Classifying Galaxies

Objectives and State of Maine Learning Results Performance Indicators: Learners will be able to describe the different types of galaxies (5-8. Science and Technology. G. #2.) Learners will be able to use scale drawings to appropriately represent galaxies (5-8. Science and Technology. L. #4.) Learners will be able to place galaxies in their appropriate place on the tuning fork diagram (Sec. Grades. Science and Technology. J. #2.)

The General Idea: Through this lesson students will become familiar with the Hubble Tuning Fork Diagram, a system of classification, still in use today, for galaxies invented in the 1920's by the noted astronomer Edwin Hubble. Students will practice the technique, useful in science, of engaging a scheme or plan to classify objects in a group. In this lesson you will be able to look at images of different kinds of galaxies, taken by the world's best telescopes. In most high school astronomy texts and in some Earth science texts, the Hubble Tuning Fork Diagram is presented as a way to classify, or put into groups, the various types of galaxies observed in space. This lesson also reinforces the idea that there are many "right" answers in science.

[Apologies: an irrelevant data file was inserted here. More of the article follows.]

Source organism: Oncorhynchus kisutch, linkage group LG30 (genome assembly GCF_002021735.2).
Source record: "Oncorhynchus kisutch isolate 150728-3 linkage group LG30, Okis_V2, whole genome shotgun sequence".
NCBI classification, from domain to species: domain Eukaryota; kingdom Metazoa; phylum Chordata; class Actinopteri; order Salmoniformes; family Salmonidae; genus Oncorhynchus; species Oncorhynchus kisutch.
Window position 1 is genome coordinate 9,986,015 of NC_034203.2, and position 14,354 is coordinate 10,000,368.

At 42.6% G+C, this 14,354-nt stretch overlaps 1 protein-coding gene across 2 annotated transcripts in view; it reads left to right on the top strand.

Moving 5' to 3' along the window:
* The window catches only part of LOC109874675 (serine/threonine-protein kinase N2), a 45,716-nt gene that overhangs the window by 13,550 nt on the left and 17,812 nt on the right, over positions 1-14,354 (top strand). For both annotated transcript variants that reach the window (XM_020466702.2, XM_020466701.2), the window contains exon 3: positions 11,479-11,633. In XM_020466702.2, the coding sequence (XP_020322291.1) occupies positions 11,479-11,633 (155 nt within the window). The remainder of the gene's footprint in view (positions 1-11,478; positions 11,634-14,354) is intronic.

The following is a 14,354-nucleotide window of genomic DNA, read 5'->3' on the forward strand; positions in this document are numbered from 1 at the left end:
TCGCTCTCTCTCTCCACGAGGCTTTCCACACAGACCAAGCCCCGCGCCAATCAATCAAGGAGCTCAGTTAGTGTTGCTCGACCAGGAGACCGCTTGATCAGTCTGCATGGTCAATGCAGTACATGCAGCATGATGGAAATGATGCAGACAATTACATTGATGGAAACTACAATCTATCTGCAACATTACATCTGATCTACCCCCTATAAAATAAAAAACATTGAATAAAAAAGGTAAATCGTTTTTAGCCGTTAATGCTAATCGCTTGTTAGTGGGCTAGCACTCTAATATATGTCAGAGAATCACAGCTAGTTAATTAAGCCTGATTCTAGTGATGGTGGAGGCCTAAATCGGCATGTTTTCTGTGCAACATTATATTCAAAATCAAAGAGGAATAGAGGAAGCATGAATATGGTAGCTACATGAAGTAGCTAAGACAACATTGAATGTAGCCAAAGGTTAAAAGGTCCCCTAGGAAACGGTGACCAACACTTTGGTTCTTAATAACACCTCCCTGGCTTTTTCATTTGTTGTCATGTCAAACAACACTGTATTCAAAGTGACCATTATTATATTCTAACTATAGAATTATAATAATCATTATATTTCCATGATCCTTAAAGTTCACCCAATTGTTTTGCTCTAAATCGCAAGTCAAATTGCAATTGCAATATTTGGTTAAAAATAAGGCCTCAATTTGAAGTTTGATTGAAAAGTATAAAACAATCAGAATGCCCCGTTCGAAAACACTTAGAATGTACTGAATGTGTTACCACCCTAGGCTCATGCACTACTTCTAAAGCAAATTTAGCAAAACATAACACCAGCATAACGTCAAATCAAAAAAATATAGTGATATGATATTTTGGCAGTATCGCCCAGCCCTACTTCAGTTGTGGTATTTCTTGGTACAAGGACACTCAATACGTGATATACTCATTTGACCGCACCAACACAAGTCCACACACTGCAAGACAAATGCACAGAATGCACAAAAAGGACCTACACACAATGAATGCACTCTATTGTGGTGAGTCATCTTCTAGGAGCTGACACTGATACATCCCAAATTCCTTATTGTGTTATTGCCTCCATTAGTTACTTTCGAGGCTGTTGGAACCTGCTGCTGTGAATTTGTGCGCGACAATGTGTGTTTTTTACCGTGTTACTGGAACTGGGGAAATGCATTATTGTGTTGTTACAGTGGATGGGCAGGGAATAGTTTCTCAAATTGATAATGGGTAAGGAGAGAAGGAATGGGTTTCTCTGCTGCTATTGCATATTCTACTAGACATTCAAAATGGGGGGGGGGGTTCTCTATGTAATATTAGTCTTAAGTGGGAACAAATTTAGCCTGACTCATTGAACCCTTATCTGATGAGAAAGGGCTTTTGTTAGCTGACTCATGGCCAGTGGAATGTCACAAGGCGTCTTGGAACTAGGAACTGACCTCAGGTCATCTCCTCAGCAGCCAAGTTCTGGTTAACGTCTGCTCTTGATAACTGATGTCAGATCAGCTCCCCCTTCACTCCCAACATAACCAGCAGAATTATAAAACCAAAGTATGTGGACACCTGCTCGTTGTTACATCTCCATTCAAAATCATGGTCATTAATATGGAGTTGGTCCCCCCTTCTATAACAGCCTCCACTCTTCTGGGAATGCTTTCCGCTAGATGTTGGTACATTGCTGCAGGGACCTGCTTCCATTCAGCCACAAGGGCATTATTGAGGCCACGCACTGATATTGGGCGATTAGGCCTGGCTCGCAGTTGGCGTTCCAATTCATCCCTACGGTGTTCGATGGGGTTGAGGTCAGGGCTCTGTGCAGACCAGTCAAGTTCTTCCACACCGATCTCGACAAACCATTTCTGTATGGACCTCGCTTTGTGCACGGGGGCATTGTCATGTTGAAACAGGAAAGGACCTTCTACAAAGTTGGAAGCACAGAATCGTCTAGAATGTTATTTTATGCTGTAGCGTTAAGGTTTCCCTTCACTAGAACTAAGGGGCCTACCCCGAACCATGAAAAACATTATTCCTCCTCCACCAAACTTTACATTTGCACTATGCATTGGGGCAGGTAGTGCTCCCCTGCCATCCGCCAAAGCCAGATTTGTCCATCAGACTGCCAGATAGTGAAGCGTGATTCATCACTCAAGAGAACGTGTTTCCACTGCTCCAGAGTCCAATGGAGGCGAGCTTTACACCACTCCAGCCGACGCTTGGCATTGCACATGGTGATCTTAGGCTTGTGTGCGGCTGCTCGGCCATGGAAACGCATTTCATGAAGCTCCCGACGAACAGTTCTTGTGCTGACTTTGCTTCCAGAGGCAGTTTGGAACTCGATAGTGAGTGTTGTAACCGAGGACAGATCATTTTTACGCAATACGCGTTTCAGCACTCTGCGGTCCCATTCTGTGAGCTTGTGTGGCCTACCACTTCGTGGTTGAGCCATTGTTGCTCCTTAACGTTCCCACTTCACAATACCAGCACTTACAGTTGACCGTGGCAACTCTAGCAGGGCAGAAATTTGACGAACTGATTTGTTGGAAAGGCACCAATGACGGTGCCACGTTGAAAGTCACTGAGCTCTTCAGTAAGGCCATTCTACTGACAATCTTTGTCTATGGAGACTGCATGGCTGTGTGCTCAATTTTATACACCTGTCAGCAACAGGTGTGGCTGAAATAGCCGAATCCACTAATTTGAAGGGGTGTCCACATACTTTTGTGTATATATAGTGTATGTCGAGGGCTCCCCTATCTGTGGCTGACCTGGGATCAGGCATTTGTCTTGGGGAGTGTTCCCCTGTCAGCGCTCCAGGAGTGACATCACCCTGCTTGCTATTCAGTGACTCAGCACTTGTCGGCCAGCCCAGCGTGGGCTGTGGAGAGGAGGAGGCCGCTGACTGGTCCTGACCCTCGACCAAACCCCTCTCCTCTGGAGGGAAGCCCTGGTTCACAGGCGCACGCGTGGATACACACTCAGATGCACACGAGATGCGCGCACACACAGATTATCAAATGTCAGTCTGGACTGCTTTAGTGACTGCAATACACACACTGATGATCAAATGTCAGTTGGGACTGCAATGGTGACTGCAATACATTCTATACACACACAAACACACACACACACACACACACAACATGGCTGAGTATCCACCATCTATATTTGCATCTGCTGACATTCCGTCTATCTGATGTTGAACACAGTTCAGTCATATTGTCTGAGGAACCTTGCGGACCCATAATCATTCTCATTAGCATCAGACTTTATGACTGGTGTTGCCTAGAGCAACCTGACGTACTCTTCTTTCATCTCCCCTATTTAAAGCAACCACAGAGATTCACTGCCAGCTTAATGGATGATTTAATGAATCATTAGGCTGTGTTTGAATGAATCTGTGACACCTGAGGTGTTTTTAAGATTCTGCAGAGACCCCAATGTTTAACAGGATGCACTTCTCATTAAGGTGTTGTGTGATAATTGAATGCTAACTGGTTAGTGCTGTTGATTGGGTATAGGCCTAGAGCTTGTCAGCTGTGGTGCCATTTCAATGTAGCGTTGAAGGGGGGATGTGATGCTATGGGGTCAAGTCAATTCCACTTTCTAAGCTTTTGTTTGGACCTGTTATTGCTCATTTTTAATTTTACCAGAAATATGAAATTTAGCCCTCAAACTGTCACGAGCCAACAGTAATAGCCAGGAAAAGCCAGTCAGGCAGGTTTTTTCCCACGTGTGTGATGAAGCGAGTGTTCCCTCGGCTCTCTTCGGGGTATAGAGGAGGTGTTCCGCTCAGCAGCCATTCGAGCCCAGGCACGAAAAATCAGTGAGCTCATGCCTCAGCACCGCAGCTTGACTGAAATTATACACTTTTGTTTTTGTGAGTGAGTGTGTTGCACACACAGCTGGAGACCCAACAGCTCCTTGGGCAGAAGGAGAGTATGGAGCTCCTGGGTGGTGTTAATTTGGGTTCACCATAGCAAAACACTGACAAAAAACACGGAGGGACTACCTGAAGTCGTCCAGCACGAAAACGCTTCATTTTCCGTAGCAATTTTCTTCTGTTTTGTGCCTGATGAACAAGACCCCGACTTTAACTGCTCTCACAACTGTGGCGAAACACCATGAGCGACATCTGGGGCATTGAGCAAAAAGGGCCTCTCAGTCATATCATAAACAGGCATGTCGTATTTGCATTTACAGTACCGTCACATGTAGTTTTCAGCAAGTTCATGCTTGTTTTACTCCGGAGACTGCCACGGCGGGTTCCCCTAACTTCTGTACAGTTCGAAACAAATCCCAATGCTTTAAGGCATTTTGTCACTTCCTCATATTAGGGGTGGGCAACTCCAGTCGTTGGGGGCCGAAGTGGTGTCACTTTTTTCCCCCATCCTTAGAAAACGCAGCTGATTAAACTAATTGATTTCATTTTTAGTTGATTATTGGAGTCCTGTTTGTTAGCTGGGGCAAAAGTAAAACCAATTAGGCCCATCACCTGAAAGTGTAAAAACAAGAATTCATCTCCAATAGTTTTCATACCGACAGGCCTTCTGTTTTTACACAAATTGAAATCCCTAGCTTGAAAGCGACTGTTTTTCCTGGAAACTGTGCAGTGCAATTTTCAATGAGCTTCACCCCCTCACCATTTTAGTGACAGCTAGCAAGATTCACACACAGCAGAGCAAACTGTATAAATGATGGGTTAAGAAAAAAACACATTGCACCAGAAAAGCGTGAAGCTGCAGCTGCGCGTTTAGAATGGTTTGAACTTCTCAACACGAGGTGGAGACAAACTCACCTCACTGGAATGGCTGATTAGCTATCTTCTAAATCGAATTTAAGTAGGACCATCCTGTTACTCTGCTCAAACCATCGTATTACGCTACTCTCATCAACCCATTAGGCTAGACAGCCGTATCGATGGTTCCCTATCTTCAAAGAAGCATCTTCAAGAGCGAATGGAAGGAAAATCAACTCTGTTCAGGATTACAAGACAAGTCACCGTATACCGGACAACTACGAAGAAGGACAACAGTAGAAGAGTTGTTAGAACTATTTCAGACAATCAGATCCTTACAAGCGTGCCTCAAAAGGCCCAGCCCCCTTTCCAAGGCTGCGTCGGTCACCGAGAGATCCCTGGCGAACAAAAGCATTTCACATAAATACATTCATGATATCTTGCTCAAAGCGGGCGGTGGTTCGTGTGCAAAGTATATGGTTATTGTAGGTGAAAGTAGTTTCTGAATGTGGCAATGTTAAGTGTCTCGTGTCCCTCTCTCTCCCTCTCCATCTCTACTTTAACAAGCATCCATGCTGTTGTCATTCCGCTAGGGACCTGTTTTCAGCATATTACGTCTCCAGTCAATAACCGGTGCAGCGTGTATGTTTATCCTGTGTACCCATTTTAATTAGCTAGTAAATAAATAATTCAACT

Numbering the Stars